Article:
military-industrial complex

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Militant and industrial societiesclick for a larger image
Fig. 20 Militant and industrial societies. Spencer's contrasts between militant and industrial societies. This table (from Smelser, 1968) is derived from Herbert Spencer, The Principles of Sociology, 1897.

military-industrial complex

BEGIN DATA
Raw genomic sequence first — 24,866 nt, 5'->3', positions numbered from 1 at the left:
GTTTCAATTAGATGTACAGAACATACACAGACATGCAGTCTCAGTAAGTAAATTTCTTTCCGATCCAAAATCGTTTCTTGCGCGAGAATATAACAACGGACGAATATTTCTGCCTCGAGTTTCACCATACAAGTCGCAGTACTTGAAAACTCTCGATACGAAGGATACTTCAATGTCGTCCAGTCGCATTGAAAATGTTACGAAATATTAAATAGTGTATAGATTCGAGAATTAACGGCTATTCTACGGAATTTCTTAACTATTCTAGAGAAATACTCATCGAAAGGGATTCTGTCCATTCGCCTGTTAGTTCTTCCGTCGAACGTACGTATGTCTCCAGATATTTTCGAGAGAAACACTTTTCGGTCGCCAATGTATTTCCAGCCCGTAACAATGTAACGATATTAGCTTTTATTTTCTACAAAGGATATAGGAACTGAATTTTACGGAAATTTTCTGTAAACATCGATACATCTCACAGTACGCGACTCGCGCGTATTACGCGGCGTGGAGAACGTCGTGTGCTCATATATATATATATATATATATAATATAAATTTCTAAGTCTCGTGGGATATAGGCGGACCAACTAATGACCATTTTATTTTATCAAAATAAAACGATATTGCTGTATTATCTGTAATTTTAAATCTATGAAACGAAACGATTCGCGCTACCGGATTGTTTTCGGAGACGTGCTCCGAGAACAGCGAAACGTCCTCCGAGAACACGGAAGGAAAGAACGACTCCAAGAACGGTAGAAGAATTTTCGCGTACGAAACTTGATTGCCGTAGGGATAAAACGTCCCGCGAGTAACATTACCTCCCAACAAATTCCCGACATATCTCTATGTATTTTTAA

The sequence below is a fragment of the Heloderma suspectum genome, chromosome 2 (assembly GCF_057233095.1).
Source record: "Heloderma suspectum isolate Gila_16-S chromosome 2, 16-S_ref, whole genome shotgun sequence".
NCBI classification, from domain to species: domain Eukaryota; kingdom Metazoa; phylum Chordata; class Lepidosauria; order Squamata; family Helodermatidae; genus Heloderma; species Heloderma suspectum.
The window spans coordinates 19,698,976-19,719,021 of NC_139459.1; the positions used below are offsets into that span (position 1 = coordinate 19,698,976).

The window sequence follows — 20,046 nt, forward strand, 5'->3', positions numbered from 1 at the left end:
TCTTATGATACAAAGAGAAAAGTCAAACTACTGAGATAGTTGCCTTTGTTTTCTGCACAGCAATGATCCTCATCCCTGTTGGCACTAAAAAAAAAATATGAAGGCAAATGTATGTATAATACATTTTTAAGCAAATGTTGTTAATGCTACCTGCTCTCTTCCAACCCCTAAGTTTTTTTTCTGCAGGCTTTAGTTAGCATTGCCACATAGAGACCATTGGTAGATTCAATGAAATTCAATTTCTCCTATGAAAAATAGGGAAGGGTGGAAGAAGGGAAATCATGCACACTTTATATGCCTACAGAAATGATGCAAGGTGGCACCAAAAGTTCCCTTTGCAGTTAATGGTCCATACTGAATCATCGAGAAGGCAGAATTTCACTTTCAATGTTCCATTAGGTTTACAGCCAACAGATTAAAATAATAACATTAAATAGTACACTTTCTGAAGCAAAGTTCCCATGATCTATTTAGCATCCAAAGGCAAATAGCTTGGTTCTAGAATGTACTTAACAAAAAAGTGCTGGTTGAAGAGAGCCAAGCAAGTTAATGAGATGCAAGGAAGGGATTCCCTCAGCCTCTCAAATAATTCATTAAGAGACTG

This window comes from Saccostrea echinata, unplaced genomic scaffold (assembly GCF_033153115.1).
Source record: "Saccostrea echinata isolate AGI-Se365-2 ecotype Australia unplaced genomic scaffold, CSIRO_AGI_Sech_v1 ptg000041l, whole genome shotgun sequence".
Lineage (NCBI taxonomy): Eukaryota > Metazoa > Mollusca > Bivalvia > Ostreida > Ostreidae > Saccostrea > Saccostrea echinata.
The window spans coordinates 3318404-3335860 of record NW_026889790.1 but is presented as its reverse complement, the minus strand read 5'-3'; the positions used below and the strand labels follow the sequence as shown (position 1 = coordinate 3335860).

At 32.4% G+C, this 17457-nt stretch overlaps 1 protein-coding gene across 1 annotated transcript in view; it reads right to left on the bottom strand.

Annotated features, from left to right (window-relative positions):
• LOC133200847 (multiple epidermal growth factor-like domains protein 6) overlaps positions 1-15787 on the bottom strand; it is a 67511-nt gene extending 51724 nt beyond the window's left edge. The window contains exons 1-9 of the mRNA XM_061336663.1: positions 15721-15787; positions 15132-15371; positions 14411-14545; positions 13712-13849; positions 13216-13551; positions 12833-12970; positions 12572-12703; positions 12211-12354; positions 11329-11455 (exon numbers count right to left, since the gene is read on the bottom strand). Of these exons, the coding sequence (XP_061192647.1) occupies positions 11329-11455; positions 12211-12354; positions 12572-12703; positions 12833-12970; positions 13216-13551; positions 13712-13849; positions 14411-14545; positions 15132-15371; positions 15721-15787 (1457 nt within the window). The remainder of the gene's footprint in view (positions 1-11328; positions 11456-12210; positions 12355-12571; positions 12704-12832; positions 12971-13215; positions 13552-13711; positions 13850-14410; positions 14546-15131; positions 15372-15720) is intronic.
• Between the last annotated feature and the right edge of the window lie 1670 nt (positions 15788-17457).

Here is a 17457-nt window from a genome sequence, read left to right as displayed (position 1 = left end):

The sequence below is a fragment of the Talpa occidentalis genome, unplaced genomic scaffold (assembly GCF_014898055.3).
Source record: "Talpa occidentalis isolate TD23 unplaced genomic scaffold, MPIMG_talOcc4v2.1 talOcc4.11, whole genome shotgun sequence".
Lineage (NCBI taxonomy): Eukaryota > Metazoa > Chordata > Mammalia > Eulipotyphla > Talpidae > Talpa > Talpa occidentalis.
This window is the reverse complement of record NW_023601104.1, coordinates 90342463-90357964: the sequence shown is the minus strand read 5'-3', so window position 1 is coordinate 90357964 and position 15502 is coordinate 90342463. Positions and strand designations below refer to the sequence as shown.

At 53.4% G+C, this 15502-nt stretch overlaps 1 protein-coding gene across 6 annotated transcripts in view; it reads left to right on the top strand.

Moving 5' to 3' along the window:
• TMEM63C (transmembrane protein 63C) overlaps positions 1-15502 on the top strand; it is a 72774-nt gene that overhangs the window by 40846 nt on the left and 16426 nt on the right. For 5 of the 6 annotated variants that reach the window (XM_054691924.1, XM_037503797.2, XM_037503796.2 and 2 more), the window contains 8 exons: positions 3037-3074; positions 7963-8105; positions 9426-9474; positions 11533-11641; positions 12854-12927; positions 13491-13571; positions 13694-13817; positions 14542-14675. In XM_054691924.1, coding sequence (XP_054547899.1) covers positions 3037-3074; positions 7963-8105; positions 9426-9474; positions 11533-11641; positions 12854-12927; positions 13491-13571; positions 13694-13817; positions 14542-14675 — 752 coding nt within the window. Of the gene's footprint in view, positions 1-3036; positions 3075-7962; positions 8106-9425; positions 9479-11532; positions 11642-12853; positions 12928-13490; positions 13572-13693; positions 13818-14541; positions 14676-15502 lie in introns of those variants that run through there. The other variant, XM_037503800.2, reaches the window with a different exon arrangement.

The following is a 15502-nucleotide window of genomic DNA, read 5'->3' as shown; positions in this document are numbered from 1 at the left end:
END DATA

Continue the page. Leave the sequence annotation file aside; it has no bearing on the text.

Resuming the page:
a term introduced to the general public in a famous 1950s speech by President Eisenhower, in which he warned that the social structure of American society was becoming increasingly dominated by military and economic imperatives arising from the ARMS RACE. The suggestion that the capitalist economy has been dependent on a continuation of arms expenditure is controversial (compare TENDENCY TO DECLINING RATE OF PROFIT, OVERPRODUCTION AND UNDERCONSUMPTION). However, that the continuation of the COLD WAR (e.g. Thompson, 1982) significantly distorted the economies and political systems of the major powers, limiting the possibility of reform, is borne out by changes in the subsequent era of greater detente, (see PERESTROIKA, GLASNOST), and the collapse of Soviet power.
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